The future of Islamic finance in the Philippines lies in the central bank’s “open approach” system and the government’s move to harmonize regulations to encourage the establishment of Islamic banks in the country.
“The UK has long encouraged an open approach to Islamic banking within its own regulatory borders,” said economic advisor Aaron Francis Chan of the British Embassy in Manila.
Chan said the Financial Services Authority and the British government have “worked consistently” for a harmonized regulation and ensure a fair market for Islamic banking services in Britain, and has been encouraged by the Bangko Sentral ng Pilipinas’ (BSP) move to do a similar approach such as in allowing non-Islamic banks or conventional banks to offer Islamic finance. He cited as example British banks Standard Chartered Bank and HSBC which have their own Islamic banking units. Today, there are 20 British banks offering Islamic finance.
With the Philippines plans of issuing Sukuk bonds in the future, Chan said that again, the UK success in launching its first sovereign Sukuk bonds is an example that non-Muslim states can successfully raise funding from Islamic bonds.
“The UK just raised about £200 million pounds ($336 million) through its first sovereign Sukuk- the first from any Western government. It was a landmark event that also took time to come to fruition, but the UK experience shows that the regulatory and legal complexity can be successfully managed by non-Muslim majority countries like the Philippines,” Chan commented. The UK issued the Sharia (Law of Islam)-compliant Sukuk bonds in October 2013.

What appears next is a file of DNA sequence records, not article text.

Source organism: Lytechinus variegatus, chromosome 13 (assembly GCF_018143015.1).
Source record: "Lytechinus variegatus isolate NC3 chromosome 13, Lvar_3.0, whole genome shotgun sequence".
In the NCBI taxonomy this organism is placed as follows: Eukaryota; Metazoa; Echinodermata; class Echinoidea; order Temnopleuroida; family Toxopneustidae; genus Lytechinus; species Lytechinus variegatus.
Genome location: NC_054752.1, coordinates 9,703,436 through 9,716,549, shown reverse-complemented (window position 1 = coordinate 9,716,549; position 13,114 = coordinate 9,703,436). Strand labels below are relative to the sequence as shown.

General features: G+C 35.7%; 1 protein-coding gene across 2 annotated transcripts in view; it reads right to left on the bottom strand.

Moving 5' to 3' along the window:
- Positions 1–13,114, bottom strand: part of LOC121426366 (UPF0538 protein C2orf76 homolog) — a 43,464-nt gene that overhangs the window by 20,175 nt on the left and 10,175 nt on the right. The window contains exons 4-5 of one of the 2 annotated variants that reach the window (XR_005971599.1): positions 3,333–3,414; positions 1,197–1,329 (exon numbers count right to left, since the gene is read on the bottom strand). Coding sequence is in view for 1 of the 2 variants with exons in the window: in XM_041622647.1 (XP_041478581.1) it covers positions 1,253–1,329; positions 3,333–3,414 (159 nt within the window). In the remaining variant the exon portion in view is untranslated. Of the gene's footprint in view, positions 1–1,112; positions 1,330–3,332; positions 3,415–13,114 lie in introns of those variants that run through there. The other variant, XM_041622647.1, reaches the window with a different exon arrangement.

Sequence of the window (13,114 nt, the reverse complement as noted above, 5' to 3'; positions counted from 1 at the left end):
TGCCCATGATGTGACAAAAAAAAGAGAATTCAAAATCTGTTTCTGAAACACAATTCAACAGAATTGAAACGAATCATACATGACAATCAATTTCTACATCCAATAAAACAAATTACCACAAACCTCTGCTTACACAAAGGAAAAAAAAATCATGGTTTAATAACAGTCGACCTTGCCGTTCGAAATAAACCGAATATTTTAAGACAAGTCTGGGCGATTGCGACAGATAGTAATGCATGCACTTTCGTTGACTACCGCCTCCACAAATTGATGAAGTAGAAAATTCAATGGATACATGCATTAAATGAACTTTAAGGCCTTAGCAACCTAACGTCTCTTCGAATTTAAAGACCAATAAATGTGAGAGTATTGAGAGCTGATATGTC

In a briefing with reporters last week, Chan said the UK can assist the government and the BSP in crafting banking reforms that would allow the expansion of Islamic finance in the country.
The recent signing into law of the foreign bank liberalization could also potentially help nurture Islamic finance in the country as this would make it possible for Islamic financial institutions, including British banks, to set up shop locally.
The UK’s Islamic finance industry has been growing for the last 30 years with assets of $19 billion. Globally, Islamic finance is estimated to have an investment of $2.2 trillion by the end of 2014.
The BSP is promoting an open approach system to Islamic finance. This would allow conventional or non-Islamic banks to offer Islamic finance.
BSP Governor Amando M. Tetangco Jr. said earlier that this approach will complement efforts to build and establish more Islamic banks in the country.
The BSP is already working on acceptable legal framework for Islamic banking and is drafting a general law for the creation and regulation of Islamic banks. To begin with, there are proposed changes to the BSP charter to adopt regulations for the extension of financial facilities to Islamic banks.
Tetangco said it is encouraging that the central bank, an associate member of the Malaysia-based Islamic Financial Services Board, has received some support from other international organizations for their initiatives.
Based on the proposed amendments to the New Central Bank Act of 1993 (Republic Act No. 7653), the BSP wants to provide credit and liquidity facilities to Islamic financial institutions. This will allow the entry of more Islamic banks into the country.
source: Manilla Bulletin